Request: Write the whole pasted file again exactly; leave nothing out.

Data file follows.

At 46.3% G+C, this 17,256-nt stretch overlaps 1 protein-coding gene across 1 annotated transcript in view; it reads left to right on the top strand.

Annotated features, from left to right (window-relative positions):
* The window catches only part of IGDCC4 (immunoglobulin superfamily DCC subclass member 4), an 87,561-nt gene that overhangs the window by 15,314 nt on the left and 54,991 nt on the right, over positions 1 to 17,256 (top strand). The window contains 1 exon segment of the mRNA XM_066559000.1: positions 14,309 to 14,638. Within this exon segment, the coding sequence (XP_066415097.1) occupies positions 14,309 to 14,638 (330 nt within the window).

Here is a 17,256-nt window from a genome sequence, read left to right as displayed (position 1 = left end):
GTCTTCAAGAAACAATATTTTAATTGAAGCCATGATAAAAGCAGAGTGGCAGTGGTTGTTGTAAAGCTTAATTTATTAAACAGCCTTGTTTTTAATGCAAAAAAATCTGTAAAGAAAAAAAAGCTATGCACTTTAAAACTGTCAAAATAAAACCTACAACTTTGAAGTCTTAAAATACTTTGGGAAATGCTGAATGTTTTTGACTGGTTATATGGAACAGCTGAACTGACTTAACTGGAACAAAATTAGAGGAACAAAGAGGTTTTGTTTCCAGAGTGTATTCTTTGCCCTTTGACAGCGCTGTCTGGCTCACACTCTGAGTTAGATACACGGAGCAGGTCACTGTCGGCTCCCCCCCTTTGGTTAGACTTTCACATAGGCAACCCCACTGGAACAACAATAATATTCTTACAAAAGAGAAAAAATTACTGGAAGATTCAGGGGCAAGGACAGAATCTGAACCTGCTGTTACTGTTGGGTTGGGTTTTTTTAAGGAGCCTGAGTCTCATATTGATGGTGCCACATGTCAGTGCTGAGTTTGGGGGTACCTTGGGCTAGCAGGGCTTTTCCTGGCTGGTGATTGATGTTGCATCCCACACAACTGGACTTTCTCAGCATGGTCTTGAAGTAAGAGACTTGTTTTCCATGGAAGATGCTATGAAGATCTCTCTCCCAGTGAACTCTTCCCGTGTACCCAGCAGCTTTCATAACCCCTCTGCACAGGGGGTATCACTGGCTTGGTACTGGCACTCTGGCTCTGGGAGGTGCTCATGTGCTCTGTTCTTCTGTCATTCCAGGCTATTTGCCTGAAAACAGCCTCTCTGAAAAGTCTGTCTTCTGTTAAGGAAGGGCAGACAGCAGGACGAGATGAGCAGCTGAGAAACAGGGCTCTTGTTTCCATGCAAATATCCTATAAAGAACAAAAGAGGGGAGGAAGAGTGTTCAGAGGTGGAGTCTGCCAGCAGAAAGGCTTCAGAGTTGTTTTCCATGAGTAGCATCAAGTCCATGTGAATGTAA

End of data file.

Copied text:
At 46.3% G+C, this 17,256-nt stretch overlaps 1 protein-coding gene across 1 annotated transcript in view; it reads left to right on the top strand.

Annotated features, from left to right (window-relative positions):
* The window catches only part of IGDCC4 (immunoglobulin superfamily DCC subclass member 4), an 87,561-nt gene that overhangs the window by 15,314 nt on the left and 54,991 nt on the right, over positions 1 to 17,256 (top strand). The window contains 1 exon segment of the mRNA XM_066559000.1: positions 14,309 to 14,638. Within this exon segment, the coding sequence (XP_066415097.1) occupies positions 14,309 to 14,638 (330 nt within the window).

Here is a 17,256-nt window from a genome sequence, read left to right as displayed (position 1 = left end):
GTCTTCAAGAAACAATATTTTAATTGAAGCCATGATAAAAGCAGAGTGGCAGTGGTTGTTGTAAAGCTTAATTTATTAAACAGCCTTGTTTTTAATGCAAAAAAATCTGTAAAGAAAAAAAAGCTATGCACTTTAAAACTGTCAAAATAAAACCTACAACTTTGAAGTCTTAAAATACTTTGGGAAATGCTGAATGTTTTTGACTGGTTATATGGAACAGCTGAACTGACTTAACTGGAACAAAATTAGAGGAACAAAGAGGTTTTGTTTCCAGAGTGTATTCTTTGCCCTTTGACAGCGCTGTCTGGCTCACACTCTGAGTTAGATACACGGAGCAGGTCACTGTCGGCTCCCCCCCTTTGGTTAGACTTTCACATAGGCAACCCCACTGGAACAACAATAATATTCTTACAAAAGAGAAAAAATTACTGGAAGATTCAGGGGCAAGGACAGAATCTGAACCTGCTGTTACTGTTGGGTTGGGTTTTTTTAAGGAGCCTGAGTCTCATATTGATGGTGCCACATGTCAGTGCTGAGTTTGGGGGTACCTTGGGCTAGCAGGGCTTTTCCTGGCTGGTGATTGATGTTGCATCCCACACAACTGGACTTTCTCAGCATGGTCTTGAAGTAAGAGACTTGTTTTCCATGGAAGATGCTATGAAGATCTCTCTCCCAGTGAACTCTTCCCGTGTACCCAGCAGCTTTCATAACCCCTCTGCACAGGGGGTATCACTGGCTTGGTACTGGCACTCTGGCTCTGGGAGGTGCTCATGTGCTCTGTTCTTCTGTCATTCCAGGCTATTTGCCTGAAAACAGCCTCTCTGAAAAGTCTGTCTTCTGTTAAGGAAGGGCAGACAGCAGGACGAGATGAGCAGCTGAGAAACAGGGCTCTTGTTTCCATGCAAATATCCTATAAAGAACAAAAGAGGGGAGGAAGAGTGTTCAGAGGTGGAGTCTGCCAGCAGAAAGGCTTCAGAGTTGTTTTCCATGAGTAGCATCAAGTCCATGTGAATGTAA